29 September 2021
Call to Action on Sustainable Cold Chains at Africa Climate Week: Mr. Bob Natifu, Commissioner, Uganda’s Ministry of Water and Environment

29 September 2021- On behalt of Mr. Bob Natifu, Ag. Commissioner, Climate Change Department

The organizing partners – UNFCCC, UN ECA, AUC and UNEP

Distinguished delegates, Participants,

I wish to thank you for the invitation to this event on sustainable energy in Africa under the theme ‘Seizing Transformative Opportunities’, particularly, the session on capacity skills development and technology transfer for sustainable energy.

The Government of Uganda prioritizes energy so much and in 2018; government launched the Electricity Connection Policy, a free electricity connection policy, envisaged to have 60% of Ugandan households connected to electricity by 2027.

The third National Development Plan FY 2020/21 – 2024/25, the country’s blue print for development planning, underscores the country’s development strategy among others on increasing access to stable, reliable and affordable energy. The sustainable energy programme is set to drive the aforementioned strategy whose goal is to increase access and consumption of clean energy to enhance production.

However, the situation is not all that good, the high cost of energy has affected agro-industrialization and thus making the food system prone to challenges

The food system faces a number of challenges, e.g. smallholder dominated production, over-reliance on rain-fed agriculture, fake and low quality of agro-inputs, inadequate access to core transport infrastructure, technology, and energy/power, among others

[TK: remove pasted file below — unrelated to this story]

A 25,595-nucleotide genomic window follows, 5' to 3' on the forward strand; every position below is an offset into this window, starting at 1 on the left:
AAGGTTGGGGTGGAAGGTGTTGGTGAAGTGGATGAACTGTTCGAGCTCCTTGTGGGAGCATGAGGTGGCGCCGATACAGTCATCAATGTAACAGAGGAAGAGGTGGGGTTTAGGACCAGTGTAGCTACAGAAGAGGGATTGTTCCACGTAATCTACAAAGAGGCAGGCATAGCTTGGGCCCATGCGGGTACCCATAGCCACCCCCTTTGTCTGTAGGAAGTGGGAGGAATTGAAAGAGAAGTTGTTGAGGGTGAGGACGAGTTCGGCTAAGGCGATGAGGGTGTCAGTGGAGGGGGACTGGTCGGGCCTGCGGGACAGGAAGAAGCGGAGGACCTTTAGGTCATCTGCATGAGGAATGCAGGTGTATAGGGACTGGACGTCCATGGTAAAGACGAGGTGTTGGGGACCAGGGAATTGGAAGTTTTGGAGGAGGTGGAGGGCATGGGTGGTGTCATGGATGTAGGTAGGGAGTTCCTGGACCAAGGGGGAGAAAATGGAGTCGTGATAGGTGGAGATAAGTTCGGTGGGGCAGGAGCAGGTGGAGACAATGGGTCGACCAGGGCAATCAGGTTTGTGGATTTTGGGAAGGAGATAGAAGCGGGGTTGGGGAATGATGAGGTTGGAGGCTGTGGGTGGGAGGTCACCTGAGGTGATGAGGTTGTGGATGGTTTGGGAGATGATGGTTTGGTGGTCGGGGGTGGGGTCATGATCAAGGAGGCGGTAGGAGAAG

During the recently concluded national dialogues facilitated by the Office of the Prime Minister (OPM), the National Planning Authority (NPA) and the Ministry of Agriculture, Animal Industry and Fisheries (MAAIF) that led  to the UN Food Systems Summit, it was observed that food loss was on the rise.

The food loss was attributed to largely due to poor post-harvest handling leading to up to 30-40% food loss in grains and 30-80% for vegetables and fruits,In beans, up to 15% of losses occur at the farm level and 10% losses at the marketing level.

The dialogues noted that the country was losing a lot of revenue and missing out on the food export market due to poor post-harvest handling

The dialogues also underscored the need for capacity improvement in food safety and quality assurance to propel the country to gain competitive advantages in the export market

It should be noted that limited cold chain systems is one of the factors leading to post-harvest losses especially for perishable food and fish supply chain. Taking for example, the fish supply chain, despite fishing from Lake Victoria, Africa’s largest lake, the fish is not often cooled due to lack of large-scale fish storage or freezing facilities, thus resulting into high post-harvest fish loss.

However,  the dairy industry is promising, since the industry has invested heavily in well-functioning milk cold chains and storage facilities. Thus it  continues to survive disruptions due to its ability to build effective cold chains.

It is critical to reinforce the extension of cold chain management systems.

I therefore reiterate one of the recommendations of the National Dialogue on Food Systems Summit i.e. to ensure access to affordable cold chain technology in food markets to reduce food loss.

Thank you for your attention.

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